Brayer-Acoustic Guitar Magazine 2001

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Acoustic Guitar Magazine No. 106 October 2001

 

Patrick Brayer Article:

Swimming in Song

by Jeffrey Pepper Rodgers (senior writer)

 Some 50 miles east of L.A.-what you might call the kingdom of product-songwriter Patrick Brayer dedicates himself to a life of process.  Every day the Fontana, Califronia native sits down to explore words and sounds, documenting his journey of the last dozen years on what is now a staggering 36 volumes of The Secret Hits of Patrick Brayer-self recorded (mostly live and solo), burned to order on CD-R, signed by the artist, and packaged with only a title on a mustard colored cover.  The Music is raw as the pre-sentation suggests: fervent but ragged singing accompanied by driving grooves on guitar, banjo, mandolin, fiddle, boot board, and any other noise makers he gets his hands on.  With titles like “Swap Meet Sunburn,” “A Black Dress Floats Out on the Water,” and “The Man Who Embalmed Hank Williams,” Brayer’s surreal cinematic songs may be the closest thing we get to hearing William Burroughs picking old-time ballads and honky-tonk country.

 

It’s a style and a career stategy that would seem to guarantee invisibility, excpt that musician keep seeking Brayer out and spreading the word.  His songs have been recorded by bluesy bluegrasser Larry Sparks, fiddler Stuart Duncan, Alison Krauss (“So Long, So Wrong”), and even John Doe of X.  and now Ben Harper, who used to fix Brayer’s guitars and played his first gigs at Brayer’s Starvation Café concert series, is planning to re-release his favorite volume of the Secret Hits on his new label, Inland Emperor (www.benharper.net).

 

Fiddler Darol Anger passed a tape of that volume, Catholic and Western Fabuli, to Michael Hedges, who contacted Brayer in 1994.  The day after Hedges called, Brayer recalls, “I bought a vintage Cadillac hubcap from a thrift store in Fontana, wrote a poem on it in a circle, and sent it off to him, in my estimation to test him-it would either frighten him or he would get it.  He saw it properly as a mandala, and we became the best of friends.” They later discovered that they were born a day apart in central California-Hedges on December 31, 1953, and Brayer on January 1, 1954.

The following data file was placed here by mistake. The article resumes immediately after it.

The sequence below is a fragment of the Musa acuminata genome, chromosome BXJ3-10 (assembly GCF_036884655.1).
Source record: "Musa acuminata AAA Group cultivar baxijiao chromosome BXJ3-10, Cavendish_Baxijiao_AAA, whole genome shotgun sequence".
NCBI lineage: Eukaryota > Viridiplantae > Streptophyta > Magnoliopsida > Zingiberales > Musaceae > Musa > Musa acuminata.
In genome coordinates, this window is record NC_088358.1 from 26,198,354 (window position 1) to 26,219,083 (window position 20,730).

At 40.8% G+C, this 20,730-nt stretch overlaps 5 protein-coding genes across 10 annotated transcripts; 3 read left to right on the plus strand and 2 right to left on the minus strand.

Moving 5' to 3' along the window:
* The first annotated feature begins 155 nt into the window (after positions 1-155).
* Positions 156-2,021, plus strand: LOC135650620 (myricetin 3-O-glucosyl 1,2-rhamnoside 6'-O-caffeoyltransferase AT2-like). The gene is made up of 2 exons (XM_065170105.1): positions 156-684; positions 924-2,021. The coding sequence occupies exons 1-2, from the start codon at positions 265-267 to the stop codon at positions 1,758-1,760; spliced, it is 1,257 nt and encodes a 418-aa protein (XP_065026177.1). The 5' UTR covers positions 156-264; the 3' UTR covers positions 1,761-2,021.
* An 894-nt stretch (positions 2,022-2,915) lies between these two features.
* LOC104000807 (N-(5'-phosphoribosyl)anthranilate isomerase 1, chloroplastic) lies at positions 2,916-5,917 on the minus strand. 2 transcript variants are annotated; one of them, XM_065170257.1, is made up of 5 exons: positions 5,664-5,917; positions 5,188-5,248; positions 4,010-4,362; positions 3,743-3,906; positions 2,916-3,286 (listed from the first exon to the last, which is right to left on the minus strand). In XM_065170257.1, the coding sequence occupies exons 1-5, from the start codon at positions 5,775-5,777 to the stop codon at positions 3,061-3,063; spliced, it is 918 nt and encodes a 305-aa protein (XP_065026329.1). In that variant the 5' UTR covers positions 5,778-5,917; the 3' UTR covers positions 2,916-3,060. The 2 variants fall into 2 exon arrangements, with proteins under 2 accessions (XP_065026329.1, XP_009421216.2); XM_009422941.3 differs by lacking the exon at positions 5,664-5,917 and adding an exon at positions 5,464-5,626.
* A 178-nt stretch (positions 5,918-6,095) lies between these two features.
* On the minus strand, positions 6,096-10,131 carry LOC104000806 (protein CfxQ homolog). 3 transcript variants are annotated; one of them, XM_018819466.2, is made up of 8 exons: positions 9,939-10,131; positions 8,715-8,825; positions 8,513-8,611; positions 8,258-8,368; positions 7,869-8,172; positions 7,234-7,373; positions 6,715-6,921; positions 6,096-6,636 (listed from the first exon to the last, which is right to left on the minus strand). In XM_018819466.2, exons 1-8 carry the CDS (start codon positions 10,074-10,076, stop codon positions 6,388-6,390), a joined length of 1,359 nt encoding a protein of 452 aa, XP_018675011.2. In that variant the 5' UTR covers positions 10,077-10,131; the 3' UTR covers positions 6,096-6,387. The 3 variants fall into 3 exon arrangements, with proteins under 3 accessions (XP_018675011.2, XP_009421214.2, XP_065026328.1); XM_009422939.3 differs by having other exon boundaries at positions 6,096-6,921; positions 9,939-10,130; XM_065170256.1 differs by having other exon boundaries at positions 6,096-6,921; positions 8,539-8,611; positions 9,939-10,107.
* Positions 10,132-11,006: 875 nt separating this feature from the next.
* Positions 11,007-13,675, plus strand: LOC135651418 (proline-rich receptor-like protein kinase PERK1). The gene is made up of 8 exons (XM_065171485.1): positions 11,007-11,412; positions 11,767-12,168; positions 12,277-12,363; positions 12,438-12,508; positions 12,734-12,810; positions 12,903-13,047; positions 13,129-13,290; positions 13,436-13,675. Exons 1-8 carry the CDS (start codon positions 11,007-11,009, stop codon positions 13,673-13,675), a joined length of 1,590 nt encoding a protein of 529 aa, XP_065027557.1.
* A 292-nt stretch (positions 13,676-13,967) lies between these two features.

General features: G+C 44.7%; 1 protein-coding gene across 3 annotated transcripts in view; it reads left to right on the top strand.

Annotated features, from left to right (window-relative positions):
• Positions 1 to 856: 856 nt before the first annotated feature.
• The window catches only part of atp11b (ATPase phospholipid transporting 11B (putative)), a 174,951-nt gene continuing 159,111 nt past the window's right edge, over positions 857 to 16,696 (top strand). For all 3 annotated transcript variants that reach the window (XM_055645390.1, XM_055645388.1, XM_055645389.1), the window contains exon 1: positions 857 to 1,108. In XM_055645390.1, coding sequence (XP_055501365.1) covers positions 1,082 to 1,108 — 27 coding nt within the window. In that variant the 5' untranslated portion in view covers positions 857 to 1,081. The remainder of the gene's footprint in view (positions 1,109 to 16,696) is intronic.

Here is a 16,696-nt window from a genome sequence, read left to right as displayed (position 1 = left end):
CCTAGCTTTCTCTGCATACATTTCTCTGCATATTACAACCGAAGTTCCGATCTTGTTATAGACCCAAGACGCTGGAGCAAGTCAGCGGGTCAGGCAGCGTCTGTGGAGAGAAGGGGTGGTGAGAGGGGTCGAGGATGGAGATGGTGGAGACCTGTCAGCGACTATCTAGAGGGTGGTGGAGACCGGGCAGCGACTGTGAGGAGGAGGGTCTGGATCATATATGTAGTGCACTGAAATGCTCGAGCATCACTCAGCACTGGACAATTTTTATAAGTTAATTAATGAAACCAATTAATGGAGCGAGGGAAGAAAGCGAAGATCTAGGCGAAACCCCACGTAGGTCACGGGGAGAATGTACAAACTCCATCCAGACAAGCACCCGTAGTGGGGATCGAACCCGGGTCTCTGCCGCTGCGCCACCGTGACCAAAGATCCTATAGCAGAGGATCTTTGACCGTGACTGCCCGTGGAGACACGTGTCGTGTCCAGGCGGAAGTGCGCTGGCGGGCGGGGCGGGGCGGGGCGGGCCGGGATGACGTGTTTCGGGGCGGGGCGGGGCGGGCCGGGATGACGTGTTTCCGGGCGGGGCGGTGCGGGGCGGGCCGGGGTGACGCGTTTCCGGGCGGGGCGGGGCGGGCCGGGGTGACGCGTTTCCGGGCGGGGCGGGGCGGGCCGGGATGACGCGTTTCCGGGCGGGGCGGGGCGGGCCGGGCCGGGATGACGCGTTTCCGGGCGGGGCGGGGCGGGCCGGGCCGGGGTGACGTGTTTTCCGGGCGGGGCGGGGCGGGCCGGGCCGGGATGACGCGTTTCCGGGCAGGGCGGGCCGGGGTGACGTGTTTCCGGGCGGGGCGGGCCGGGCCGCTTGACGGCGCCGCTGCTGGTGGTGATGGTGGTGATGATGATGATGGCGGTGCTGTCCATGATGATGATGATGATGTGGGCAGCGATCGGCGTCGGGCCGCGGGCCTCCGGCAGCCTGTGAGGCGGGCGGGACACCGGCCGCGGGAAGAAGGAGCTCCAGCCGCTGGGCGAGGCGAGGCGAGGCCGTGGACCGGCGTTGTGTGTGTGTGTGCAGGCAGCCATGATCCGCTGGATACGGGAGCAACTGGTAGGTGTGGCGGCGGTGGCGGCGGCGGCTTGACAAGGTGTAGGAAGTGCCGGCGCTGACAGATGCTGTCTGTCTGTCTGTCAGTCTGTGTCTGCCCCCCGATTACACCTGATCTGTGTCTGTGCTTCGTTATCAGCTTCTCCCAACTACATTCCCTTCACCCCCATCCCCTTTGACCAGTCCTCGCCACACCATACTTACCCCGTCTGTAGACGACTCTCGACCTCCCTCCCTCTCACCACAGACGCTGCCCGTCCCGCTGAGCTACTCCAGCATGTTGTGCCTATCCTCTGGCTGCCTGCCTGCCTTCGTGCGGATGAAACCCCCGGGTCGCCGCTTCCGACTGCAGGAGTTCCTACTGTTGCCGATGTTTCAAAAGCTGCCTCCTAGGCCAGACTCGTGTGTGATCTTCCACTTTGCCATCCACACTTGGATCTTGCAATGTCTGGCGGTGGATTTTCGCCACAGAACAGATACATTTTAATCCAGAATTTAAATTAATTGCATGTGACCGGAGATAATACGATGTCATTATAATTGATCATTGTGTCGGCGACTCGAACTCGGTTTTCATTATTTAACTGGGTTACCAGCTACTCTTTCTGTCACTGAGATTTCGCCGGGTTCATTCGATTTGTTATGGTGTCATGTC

Musically speaking, the two guitarists had a lot in common; in a way, Brayer sounds like the singer-songwriter Hedges always wanted to be.  Brayer sees himself first as a wordsmith, but along the way he’s developed a deft and funky one-man-band gutar style that Hedges admired, with a pick-and- fingers attack and liberal use of slide.  “When people like Mike Hedges and Leo Kottke talked about my guitar playing, I would almost be embarrassed,” Brayer says, “ I didn’t even know people were listening to the guitar.  I was just trying to play the guitar so they would listen to my words.”

 

At the time of Hedges’ death in 1997, he and Brayer were in collaboration on an as-yet-unreleased CD, Tao-Boys and Engines.  Hedges selected songs from the Brayer archive, recorded Brayer’s solo renditions, and then overdubbed vocal harmonies, bass, percussion, and sundry instruments in his Mendocino, California, studio.  Not surprisingly, the project was too out-there to interest Windam Hill and other labels Hedges contacted, but perhaps with luck these fascinating, funny, and deeply weird tracks will find their way into the world.

 

In the meantime, selections from ten of the Secret Hits volumes have been compiled on a CD called Sinner Songwriter (Aim, www.aimrecording.com).  And Brayer’s own latest work, The Picket Fence of Mirrors, is a quiet stunner.  Since Brayer’s CDs are composed under the spell of particular instruments and ideas and recorded so quickly (in the case of Catholic and Western Fabuli, in one day), each volume has a distinct mood: it’s like a dip into one man’s stream of consciousness.  Once he has archived the work, Brayer moves on and rarely looks back.

 

“I get the bliss from the writing itself,” he says.  “Whether it’s playing the guitar or writing a song lyric, it’s the same spiritual experience to me, and it’s the process that gets you there.  It can’t be taught, and every successful individual has to find his or her own way there.  That’s what you’re thanking the artist for when you attend a concert or actually shell out for the CD”

Patrick Brayer’s main guitar is a ’86 Lowden G-23 (similar to today’s O-23), set up with medium-gauge strings and often tuned down to B E A D F# B or, he says, “or one of 20 other Tibetan tunings.” On stage or in the studio, he blends the output from a Sunrise pickup (run through a Stewart UDP-1 preamp) and an AKG SE 5E-10 condenser mic, boosting the bass to compensate for the low tuning and make his guitar sound like a “little giant.” His other guitars include a 1957 Gretsch Rancher, a blond 1940s Epiphone Triumph Regent (signed on the headstock by Scotty Moore), a Harmony Sovereign, and a 1939 Gibson tenor guitar (tuned C G C G) that was, he says, “a catalyst for much of what I call my psychedelic Appalachian period.”